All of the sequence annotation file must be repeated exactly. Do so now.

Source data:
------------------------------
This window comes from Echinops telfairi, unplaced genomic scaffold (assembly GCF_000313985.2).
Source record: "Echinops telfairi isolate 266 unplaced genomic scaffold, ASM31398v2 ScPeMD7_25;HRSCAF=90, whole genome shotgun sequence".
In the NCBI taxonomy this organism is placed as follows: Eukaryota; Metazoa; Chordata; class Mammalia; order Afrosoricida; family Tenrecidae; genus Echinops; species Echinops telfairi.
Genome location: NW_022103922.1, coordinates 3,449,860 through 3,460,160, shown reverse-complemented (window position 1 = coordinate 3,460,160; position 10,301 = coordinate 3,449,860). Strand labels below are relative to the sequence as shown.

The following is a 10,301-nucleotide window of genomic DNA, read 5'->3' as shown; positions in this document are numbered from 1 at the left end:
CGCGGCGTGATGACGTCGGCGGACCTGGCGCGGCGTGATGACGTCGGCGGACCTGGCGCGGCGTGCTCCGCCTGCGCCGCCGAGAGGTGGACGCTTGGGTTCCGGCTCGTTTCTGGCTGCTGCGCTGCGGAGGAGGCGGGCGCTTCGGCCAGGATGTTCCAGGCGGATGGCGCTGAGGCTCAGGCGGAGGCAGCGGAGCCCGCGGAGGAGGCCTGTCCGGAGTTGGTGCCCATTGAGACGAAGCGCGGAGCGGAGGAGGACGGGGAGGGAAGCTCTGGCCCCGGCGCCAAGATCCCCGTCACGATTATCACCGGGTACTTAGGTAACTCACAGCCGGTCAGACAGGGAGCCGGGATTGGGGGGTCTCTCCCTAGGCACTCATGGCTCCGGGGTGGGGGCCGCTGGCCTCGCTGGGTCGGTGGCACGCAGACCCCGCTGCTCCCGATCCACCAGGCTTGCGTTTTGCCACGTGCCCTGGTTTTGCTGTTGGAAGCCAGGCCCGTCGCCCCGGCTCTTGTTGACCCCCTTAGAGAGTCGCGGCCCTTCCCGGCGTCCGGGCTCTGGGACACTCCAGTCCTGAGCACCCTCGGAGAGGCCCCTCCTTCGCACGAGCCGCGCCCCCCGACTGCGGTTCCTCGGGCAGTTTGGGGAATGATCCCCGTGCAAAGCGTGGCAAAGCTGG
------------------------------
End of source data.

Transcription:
This window comes from Echinops telfairi, unplaced genomic scaffold (assembly GCF_000313985.2).
Source record: "Echinops telfairi isolate 266 unplaced genomic scaffold, ASM31398v2 ScPeMD7_25;HRSCAF=90, whole genome shotgun sequence".
In the NCBI taxonomy this organism is placed as follows: Eukaryota; Metazoa; Chordata; class Mammalia; order Afrosoricida; family Tenrecidae; genus Echinops; species Echinops telfairi.
Genome location: NW_022103922.1, coordinates 3,449,860 through 3,460,160, shown reverse-complemented (window position 1 = coordinate 3,460,160; position 10,301 = coordinate 3,449,860). Strand labels below are relative to the sequence as shown.

The following is a 10,301-nucleotide window of genomic DNA, read 5'->3' as shown; positions in this document are numbered from 1 at the left end:
CGCGGCGTGATGACGTCGGCGGACCTGGCGCGGCGTGATGACGTCGGCGGACCTGGCGCGGCGTGCTCCGCCTGCGCCGCCGAGAGGTGGACGCTTGGGTTCCGGCTCGTTTCTGGCTGCTGCGCTGCGGAGGAGGCGGGCGCTTCGGCCAGGATGTTCCAGGCGGATGGCGCTGAGGCTCAGGCGGAGGCAGCGGAGCCCGCGGAGGAGGCCTGTCCGGAGTTGGTGCCCATTGAGACGAAGCGCGGAGCGGAGGAGGACGGGGAGGGAAGCTCTGGCCCCGGCGCCAAGATCCCCGTCACGATTATCACCGGGTACTTAGGTAACTCACAGCCGGTCAGACAGGGAGCCGGGATTGGGGGGTCTCTCCCTAGGCACTCATGGCTCCGGGGTGGGGGCCGCTGGCCTCGCTGGGTCGGTGGCACGCAGACCCCGCTGCTCCCGATCCACCAGGCTTGCGTTTTGCCACGTGCCCTGGTTTTGCTGTTGGAAGCCAGGCCCGTCGCCCCGGCTCTTGTTGACCCCCTTAGAGAGTCGCGGCCCTTCCCGGCGTCCGGGCTCTGGGACACTCCAGTCCTGAGCACCCTCGGAGAGGCCCCTCCTTCGCACGAGCCGCGCCCCCCGACTGCGGTTCCTCGGGCAGTTTGGGGAATGATCCCCGTGCAAAGCGTGGCAAAGCTGG